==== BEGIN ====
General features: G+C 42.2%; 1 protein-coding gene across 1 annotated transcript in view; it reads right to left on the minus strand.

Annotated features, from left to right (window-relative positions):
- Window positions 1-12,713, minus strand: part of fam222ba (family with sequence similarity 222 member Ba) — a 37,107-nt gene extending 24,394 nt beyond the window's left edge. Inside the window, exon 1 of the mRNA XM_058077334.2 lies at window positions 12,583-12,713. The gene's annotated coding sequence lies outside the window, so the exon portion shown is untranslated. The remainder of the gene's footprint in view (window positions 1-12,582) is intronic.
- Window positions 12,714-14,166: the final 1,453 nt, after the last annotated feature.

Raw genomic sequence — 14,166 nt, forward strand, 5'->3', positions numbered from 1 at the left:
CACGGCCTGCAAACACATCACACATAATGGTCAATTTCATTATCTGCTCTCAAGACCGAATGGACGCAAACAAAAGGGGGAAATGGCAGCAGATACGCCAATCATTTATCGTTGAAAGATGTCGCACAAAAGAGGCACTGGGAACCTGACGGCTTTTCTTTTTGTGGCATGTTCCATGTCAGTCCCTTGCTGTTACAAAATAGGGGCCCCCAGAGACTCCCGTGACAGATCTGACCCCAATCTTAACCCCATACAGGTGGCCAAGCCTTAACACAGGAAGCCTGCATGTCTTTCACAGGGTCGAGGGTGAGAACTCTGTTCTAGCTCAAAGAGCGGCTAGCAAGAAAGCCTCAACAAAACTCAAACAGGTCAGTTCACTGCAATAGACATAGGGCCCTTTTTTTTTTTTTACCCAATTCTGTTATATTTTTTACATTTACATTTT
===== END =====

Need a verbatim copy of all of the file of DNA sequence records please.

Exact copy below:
General features: G+C 42.2%; 1 protein-coding gene across 1 annotated transcript in view; it reads right to left on the minus strand.

Annotated features, from left to right (window-relative positions):
- Window positions 1-12,713, minus strand: part of fam222ba (family with sequence similarity 222 member Ba) — a 37,107-nt gene extending 24,394 nt beyond the window's left edge. Inside the window, exon 1 of the mRNA XM_058077334.2 lies at window positions 12,583-12,713. The gene's annotated coding sequence lies outside the window, so the exon portion shown is untranslated. The remainder of the gene's footprint in view (window positions 1-12,582) is intronic.
- Window positions 12,714-14,166: the final 1,453 nt, after the last annotated feature.

Raw genomic sequence — 14,166 nt, forward strand, 5'->3', positions numbered from 1 at the left:
CACGGCCTGCAAACACATCACACATAATGGTCAATTTCATTATCTGCTCTCAAGACCGAATGGACGCAAACAAAAGGGGGAAATGGCAGCAGATACGCCAATCATTTATCGTTGAAAGATGTCGCACAAAAGAGGCACTGGGAACCTGACGGCTTTTCTTTTTGTGGCATGTTCCATGTCAGTCCCTTGCTGTTACAAAATAGGGGCCCCCAGAGACTCCCGTGACAGATCTGACCCCAATCTTAACCCCATACAGGTGGCCAAGCCTTAACACAGGAAGCCTGCATGTCTTTCACAGGGTCGAGGGTGAGAACTCTGTTCTAGCTCAAAGAGCGGCTAGCAAGAAAGCCTCAACAAAACTCAAACAGGTCAGTTCACTGCAATAGACATAGGGCCCTTTTTTTTTTTTTACCCAATTCTGTTATATTTTTTACATTTACATTTT